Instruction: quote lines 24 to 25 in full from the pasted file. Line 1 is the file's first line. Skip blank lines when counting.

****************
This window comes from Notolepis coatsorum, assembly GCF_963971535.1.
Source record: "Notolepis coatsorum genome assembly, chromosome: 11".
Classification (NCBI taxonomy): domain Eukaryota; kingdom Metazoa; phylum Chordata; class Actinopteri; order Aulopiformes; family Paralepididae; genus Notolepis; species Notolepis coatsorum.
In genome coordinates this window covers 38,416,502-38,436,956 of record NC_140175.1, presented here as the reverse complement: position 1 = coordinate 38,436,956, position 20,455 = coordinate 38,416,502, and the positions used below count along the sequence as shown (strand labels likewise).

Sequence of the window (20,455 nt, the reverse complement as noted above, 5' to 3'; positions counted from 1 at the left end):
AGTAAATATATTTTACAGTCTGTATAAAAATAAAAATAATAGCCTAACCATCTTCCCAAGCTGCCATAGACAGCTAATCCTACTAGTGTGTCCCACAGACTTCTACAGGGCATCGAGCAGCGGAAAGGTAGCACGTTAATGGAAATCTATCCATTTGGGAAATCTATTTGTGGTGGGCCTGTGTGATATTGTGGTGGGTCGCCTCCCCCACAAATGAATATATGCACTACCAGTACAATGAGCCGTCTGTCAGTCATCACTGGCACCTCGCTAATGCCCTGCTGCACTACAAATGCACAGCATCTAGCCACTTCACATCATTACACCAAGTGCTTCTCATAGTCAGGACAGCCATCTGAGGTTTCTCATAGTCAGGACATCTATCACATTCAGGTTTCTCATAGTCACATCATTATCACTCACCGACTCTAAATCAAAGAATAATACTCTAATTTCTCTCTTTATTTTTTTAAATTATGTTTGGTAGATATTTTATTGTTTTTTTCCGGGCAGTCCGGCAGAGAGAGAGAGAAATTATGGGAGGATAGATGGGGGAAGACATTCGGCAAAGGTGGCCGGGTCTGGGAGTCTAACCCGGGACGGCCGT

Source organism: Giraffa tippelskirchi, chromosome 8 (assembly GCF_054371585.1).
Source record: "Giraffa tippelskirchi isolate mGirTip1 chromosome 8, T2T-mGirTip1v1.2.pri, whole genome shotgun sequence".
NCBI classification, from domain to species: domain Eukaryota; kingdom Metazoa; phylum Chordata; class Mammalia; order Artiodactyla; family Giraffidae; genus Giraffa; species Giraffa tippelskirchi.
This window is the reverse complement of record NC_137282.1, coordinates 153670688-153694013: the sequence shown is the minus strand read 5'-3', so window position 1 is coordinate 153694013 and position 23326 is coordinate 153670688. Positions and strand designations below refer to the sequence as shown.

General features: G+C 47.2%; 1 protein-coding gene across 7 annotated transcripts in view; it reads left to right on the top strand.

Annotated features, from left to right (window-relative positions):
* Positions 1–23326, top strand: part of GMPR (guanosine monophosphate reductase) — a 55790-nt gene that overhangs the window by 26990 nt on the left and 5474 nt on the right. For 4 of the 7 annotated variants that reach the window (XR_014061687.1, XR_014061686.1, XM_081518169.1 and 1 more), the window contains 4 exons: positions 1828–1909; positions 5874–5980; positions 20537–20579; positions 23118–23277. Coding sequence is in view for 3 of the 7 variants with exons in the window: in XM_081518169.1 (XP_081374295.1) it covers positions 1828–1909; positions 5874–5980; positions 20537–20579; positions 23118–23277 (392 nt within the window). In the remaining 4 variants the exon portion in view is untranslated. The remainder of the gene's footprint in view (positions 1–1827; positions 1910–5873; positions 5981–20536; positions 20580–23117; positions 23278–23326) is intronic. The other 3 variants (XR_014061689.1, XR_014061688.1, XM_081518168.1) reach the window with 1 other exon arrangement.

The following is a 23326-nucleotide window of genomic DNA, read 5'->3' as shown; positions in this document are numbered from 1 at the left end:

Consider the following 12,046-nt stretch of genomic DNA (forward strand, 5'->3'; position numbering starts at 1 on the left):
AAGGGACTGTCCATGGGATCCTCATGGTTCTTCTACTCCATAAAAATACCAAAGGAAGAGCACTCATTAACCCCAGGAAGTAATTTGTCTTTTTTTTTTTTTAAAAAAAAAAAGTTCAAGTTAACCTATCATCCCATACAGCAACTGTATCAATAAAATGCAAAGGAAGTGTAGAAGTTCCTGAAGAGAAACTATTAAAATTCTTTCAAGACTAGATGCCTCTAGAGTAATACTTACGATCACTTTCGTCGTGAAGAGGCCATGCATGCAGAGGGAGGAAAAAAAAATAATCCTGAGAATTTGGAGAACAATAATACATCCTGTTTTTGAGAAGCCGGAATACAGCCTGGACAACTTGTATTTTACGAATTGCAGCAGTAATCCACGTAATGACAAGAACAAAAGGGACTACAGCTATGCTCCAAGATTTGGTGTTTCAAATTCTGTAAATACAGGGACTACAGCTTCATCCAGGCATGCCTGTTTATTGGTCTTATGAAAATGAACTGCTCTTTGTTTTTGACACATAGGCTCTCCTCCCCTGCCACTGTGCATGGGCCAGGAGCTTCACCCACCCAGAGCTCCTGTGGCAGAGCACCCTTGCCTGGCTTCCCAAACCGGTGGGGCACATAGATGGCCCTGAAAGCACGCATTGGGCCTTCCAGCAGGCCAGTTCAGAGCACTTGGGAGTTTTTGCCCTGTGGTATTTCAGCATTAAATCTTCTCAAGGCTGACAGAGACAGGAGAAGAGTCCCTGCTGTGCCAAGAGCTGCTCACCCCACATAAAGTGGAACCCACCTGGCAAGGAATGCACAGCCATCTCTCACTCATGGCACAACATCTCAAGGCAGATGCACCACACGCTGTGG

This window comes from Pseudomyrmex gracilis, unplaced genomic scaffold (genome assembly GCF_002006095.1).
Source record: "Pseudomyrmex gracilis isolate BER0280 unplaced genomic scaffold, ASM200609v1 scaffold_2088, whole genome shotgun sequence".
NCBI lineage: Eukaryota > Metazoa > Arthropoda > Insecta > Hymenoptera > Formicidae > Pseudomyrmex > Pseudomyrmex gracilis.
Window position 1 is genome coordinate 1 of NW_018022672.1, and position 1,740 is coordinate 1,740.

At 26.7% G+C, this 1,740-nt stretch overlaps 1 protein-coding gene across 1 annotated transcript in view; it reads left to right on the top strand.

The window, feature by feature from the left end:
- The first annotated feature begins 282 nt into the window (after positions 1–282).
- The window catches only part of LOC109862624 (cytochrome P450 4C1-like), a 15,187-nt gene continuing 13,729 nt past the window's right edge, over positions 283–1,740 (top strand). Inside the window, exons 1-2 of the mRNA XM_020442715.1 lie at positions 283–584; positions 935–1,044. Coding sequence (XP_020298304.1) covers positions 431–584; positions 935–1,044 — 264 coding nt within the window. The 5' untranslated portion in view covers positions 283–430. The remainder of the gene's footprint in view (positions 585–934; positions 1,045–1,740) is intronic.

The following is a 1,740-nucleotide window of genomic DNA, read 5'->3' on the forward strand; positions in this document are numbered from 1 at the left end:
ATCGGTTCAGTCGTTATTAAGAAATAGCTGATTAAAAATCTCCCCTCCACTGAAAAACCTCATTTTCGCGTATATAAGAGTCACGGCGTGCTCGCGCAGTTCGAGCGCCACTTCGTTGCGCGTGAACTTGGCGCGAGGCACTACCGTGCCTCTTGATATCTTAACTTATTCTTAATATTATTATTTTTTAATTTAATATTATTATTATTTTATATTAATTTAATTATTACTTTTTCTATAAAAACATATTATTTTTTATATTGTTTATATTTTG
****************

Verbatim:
- The window catches only part of LOC109862624 (cytochrome P450 4C1-like), a 15,187-nt gene continuing 13,729 nt past the window's right edge, over positions 283–1,740 (top strand). Inside the window, exons 1-2 of the mRNA XM_020442715.1 lie at positions 283–584; positions 935–1,044. Coding sequence (XP_020298304.1) covers positions 431–584; positions 935–1,044 — 264 coding nt within the window. The 5' untranslated portion in view covers positions 283–430. The remainder of the gene's footprint in view (positions 585–934; positions 1,045–1,740) is intronic.

The following is a 1,740-nucleotide window of genomic DNA, read 5'->3' on the forward strand; positions in this document are numbered from 1 at the left end: